WASHINGTON -- Of all the little fish swimming beneath the currents of the major candidates in this presidential campaign season, none are making waves as surprising as those kicked up by Rep. Ron Paul.
The Texas Republican, who embraces a libertarian point of view, has been riding an unimpressive 2 percent in the polls, but if there were an election for the president of cyberspace, he'd probably win.
Dr. Paul's supporters are an enthusiastic bunch. They flood online polls such as the unscientific survey to which ABC News invited viewers after the Republican debate broadcast Sunday. Yet, you could barely find the Texas doctor in the network's after-debate coverage, despite the vigorous applause he ignited with his call for an immediate withdrawal from Iraq.
Dr. Paul's people smell a rat. In endless e-mailings and phone calls to talk shows, they blame an insidious conspiracy to muzzle the "truth."
Indeed, you might think the mainstream media would pay more respect to a guy who ended up the recent fundraising quarter with more cash on hand than Sen. John McCain, the Arizona Republican and leading maverick of the 2000 race.
In fact, according to news reports, Dr. Paul showed more cash on hand than five other second-tier Republican candidates and one Democrat, former Sen. Mike Gravel of Alaska.
So why, I am often asked, doesn't Dr. Paul get more coverage? The short answer is the Catch-22 trap of "winnability." As news media allocate precious time and space, our attention gravitates toward those who have a prayer of winning. And, of course, without coverage, one's chances of winning are even worse.
Yet, like other mavericks as varied as John Anderson, Pat Buchanan, Ross Perot and Ralph Nader, Dr. Paul appears to be turning on a segment of the electorate that usually seems to lie dormant. In his case, a lot of these people live online.
Judging by my contacts with Paul promoters in person and in my e-mail box, they seem to be largely young, male, independent-minded, leave-us-alone libertarians who like Dr. Paul's tiny-government agenda.
Which leads to another reason why I think Dr. Paul faces trouble in moving his campaign to the next level of public attention: organization. Organizing libertarians, by their very nature, is about as easy as herding cats. Angry cats.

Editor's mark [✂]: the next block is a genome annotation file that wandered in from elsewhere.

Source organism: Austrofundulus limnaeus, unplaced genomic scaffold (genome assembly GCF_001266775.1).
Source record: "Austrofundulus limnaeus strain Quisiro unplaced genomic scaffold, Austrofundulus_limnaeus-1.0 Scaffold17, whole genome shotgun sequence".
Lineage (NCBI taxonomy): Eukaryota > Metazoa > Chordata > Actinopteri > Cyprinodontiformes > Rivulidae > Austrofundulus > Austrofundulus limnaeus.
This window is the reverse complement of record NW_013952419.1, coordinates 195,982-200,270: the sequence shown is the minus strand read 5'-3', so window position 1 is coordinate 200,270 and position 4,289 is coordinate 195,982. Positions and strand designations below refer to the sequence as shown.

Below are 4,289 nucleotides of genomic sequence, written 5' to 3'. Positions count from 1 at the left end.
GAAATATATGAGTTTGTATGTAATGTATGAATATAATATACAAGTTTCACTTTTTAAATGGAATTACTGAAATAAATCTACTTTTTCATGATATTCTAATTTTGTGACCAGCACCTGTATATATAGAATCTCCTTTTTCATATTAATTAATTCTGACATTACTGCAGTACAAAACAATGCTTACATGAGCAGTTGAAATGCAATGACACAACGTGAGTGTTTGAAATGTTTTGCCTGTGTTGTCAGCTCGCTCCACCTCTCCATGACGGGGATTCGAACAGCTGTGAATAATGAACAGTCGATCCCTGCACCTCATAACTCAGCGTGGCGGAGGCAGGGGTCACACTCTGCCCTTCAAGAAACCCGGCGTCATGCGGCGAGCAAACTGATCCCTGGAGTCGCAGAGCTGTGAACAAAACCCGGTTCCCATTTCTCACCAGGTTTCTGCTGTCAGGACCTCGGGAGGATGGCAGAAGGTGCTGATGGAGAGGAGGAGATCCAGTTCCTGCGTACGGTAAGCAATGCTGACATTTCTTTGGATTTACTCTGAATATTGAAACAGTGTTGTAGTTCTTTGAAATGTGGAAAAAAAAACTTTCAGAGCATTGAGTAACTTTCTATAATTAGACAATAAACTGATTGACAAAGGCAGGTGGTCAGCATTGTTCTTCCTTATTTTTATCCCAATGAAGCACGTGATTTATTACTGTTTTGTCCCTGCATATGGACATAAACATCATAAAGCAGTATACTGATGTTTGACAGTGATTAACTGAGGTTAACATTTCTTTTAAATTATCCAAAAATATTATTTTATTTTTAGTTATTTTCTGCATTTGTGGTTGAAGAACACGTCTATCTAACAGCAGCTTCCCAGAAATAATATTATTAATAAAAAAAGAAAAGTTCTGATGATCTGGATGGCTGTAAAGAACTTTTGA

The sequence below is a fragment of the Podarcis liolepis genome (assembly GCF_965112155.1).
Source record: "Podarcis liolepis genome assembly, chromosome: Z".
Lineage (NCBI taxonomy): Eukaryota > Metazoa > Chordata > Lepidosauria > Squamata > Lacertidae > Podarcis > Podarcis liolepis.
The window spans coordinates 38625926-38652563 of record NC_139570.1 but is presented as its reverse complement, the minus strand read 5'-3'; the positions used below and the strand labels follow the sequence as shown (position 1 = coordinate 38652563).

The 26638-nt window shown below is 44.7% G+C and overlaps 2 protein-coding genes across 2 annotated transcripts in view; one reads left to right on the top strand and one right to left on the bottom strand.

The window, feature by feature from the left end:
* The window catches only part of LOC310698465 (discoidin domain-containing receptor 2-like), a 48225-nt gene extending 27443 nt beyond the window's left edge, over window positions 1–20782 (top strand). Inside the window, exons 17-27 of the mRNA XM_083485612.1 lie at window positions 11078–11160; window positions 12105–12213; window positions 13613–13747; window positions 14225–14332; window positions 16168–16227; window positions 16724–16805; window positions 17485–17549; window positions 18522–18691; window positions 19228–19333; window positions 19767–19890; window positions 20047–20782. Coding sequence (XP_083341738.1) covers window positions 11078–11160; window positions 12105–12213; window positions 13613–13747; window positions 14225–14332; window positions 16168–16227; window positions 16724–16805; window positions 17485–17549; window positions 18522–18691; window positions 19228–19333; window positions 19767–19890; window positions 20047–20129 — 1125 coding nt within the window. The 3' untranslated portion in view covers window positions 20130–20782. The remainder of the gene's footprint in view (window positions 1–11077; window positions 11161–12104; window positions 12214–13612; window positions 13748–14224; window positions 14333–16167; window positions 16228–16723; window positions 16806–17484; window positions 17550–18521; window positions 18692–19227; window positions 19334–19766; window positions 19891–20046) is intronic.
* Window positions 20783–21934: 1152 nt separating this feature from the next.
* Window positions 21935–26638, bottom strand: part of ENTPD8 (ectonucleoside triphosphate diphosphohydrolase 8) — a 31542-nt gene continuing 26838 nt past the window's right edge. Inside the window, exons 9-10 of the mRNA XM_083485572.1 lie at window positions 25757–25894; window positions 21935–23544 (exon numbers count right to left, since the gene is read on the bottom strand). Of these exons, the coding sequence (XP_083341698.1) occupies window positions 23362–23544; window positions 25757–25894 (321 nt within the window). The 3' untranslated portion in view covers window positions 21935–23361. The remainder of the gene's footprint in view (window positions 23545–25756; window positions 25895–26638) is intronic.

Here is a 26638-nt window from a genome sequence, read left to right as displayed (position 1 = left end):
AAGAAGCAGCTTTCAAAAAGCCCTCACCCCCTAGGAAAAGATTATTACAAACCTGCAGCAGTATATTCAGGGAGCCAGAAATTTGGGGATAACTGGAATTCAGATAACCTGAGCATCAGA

When I asked Andrew Kohut, president of the nonpartisan Pew Research Center, who specializes in monitoring polls, he told me his data indicate I wasn't far off, although Dr. Paul's portion of respondents makes up a small sample of Republicans. "The only thing you can say with certainty is that he gets more positive response with independents who say they lean Republican than he does with those who declare themselves to be Republicans."
The latest Pew poll showed Dr. Paul rising to 2 percent among Republicans, from zero in April, Mr. Kohut said, but among GOP-leaning independents he surged to 9 percent "as their first or second choice."
Still, Dr. Paul's biggest challenge as an independent-minded libertarian is electability in a party heavily dominated by loyal partisans, social conservatives and supporters of President Bush's Iraq policy.
Nevertheless, Mr. Kohut sees an opening on the war issue, although probably not for Dr. Paul. "There's a defensiveness about Iraq among Republicans," he said. "Many of them say they want a different approach."
If so, Dr. Paul may be preparing the way for another candidate who can fire up disenchanted conservatives on the Internet while also offering new ideas on Iraq, the terrorist threat and other urgent issues.
That prospect should look inviting to potential candidates waiting in the wings, like Vice President Al Gore on the Democratic side or former House Speaker Newt Gingrich among the Republicans. They know the Internet. It remains to be seen how well they can herd cats.
Clarence Page is a columnist for the Chicago Tribune. His column appears Tuesdays and Fridays in The Sun. His e-mail is email@example.com.